University of Wolverhampton

University Ad’s in Lockdown: COVID-19 and Skype Video Communications

Indulge me and let me tell you about my business TINKER TAYLOR Video Content Agency and COVID-19. In 24 hours all our scheduled filming was cancelled. Every single project.

48 hours later all our staff had taken their computers and hard drives and were working from home.

There was still, thankfully, work to be done as we finished off the delivery of several projects already in production, but then what? There were two options as I saw it. Give up or fight on. I know only one way.

We looked at our client list and tried to envisage what problems this pandemic would pose for the businesses we worked with.

An immediate issue for our Higher Education clients was that student open days scheduled for March and April 2020 would be cancelled.

So how did they plan to recruit students for next year’s intake, when one of their biggest recruitment events was cancelled? The answer, unsurprisingly, was to take the Open Days online.

University College Birmingham responded very quickly. We got a crew onto campus for the last two days it remained open and filmed 20 academics talking about their specific courses and schools.

Fast turnaround with no compromise on high production values. We delivered on time and on budget and the videos were brilliantly received.

When we called Wolverhampton University, they had already sent their staff home, so we pitched to do a series of interviews with their academics, via Skype. I would go to the studio and set up our two Sony FS7 cameras, one pointing at me as interviewer asking questions and the other pointing over my shoulder at the screen, where we would see the interviewee. In addition we would record the screen as a Quick Time movie, so in essence it is a three camera shoot. I would record my sound on a radio mic and record the Skype call on a radio mic too. All bases covered. Wolverhampton University said yes.

It was a strange experience for sure and there were all sorts of challenges to overcome, as the academics were all at home and each setup was different.


First, we needed to ensure that the interviewee was visible! We needed to move people away from windows (which is where most naturally put their office desks) so they were not bleached out by the bright sunlight or backlit and looking like a person who was trying to hide their identity on Crimewatch! Blinds and curtains were opened and closed, lights switched on and off and sometimes repositioned, laptop screens were adjusted for framing, personal effects removed from the background, until we were happy.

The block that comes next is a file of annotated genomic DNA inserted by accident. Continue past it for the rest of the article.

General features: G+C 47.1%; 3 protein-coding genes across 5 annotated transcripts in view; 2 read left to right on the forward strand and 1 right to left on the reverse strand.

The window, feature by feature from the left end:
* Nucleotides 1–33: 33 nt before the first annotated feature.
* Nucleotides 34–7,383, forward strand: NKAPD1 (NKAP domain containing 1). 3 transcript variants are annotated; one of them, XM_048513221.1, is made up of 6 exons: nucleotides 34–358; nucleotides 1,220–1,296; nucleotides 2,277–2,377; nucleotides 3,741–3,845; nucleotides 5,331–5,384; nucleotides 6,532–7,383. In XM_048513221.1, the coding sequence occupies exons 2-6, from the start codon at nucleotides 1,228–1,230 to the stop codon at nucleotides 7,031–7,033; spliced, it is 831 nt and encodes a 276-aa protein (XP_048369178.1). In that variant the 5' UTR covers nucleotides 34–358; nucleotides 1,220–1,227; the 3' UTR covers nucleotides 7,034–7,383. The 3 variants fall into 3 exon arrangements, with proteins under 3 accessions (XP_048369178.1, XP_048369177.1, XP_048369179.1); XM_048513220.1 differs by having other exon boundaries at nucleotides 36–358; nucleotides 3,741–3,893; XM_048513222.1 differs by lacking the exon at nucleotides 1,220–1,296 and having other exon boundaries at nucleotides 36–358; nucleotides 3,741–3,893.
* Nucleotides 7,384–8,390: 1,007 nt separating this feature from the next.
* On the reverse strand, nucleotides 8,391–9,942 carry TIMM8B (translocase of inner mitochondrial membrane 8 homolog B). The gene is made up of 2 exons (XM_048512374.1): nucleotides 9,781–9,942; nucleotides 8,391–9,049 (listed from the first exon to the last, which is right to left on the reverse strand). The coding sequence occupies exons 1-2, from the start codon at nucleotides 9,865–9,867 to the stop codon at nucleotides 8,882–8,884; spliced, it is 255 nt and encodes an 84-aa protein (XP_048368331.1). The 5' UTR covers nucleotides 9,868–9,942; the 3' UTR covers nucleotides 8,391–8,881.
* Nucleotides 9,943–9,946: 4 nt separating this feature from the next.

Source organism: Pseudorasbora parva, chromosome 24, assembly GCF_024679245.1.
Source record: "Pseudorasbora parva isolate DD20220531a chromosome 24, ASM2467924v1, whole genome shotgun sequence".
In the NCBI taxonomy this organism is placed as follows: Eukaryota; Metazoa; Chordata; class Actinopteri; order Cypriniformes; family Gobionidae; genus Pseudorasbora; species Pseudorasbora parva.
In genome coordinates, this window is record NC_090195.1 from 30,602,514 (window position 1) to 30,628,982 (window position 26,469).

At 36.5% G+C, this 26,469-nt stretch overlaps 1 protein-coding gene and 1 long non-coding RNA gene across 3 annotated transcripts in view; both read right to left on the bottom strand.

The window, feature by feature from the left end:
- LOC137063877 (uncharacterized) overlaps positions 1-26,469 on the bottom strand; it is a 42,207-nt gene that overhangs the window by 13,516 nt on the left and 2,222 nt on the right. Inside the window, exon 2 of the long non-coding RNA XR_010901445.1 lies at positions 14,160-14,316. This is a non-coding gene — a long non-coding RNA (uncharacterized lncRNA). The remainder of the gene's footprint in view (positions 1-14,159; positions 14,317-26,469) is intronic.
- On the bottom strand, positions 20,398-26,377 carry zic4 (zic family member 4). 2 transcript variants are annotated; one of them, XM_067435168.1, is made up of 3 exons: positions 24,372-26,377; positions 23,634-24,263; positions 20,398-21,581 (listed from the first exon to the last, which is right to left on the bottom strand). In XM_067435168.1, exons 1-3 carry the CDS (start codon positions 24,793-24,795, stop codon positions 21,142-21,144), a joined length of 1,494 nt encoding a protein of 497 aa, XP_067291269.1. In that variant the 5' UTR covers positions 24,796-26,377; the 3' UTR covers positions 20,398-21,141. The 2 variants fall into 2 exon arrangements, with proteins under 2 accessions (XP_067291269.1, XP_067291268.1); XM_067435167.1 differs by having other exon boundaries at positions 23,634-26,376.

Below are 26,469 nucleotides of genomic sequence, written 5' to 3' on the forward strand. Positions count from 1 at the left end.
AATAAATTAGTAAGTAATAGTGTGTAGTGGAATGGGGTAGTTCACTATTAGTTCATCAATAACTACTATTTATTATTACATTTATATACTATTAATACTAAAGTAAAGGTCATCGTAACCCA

Second, we needed to hear our interviewees. Skype naturally sets the audio level to the maximum, so that needed to be adjusted down, as did the output level on their computers, so I couldn’t hear my voice at their end. Some people had super smart headsets, which frustratingly caused feedback at our end, so needed to be removed.


The quality of the Skype call depended on the quality of the computer the academic had and the connection at their end. We asked everyone to turn off all other devices connected to the internet in the house. With homes full of school children and partners also working from home, that request was not always welcomed! However it made a significant difference to the technical quality of the call, so all obliged.

People’s homes are not what one would describe as a ‘closed set’. Then there were errant cats, children and husbands wandering in and out to deal with! One conscientious gentleman set up a blue screen studio in his house, only to have the blue background he had so carefully stuck up start peeling off mid interview!


These comedic moments actually really helped relax our interviewees, several of whom had not done anything like this before and were a little nervous.

The UK’s broadband network is under tremendous pressure, so even after switching off all other devices, in many cases there were still technical glitches. The balance had to be struck between asking our interviewees to repeat answers to questions and breaking the relaxed flow of the interview – and letting it go. Our fabulous Editor Rob did a brilliant job of re-syncing the audio to the picture and cutting away to different shots to mask difficult audio edits.

What resulted was a series of 16 videos which I am very proud of. Are they technically perfect? No. Does that matter? Not one bit, as these videos are illustrating to students that whatever life throws at you, Wolverhampton University will be there to support you in whatever way it can. The production of these videos at this difficult time, tells me, as a prospective student, all I need to know about the Universities core values and the proactive, positive and passionate attitude of the people who would be teaching me. What’s not to love?!

Communicating to your staff, your clients, your investors, during these challenging times is critically important. Video communication where you can see your interviewee’s face is so much more powerful than a written message. You can see how the person delivering the message is feeling. You can see the positivity, compassion, enthusiasm, whatever is required. It makes people feel valued and reassured. It stops miscommunication.

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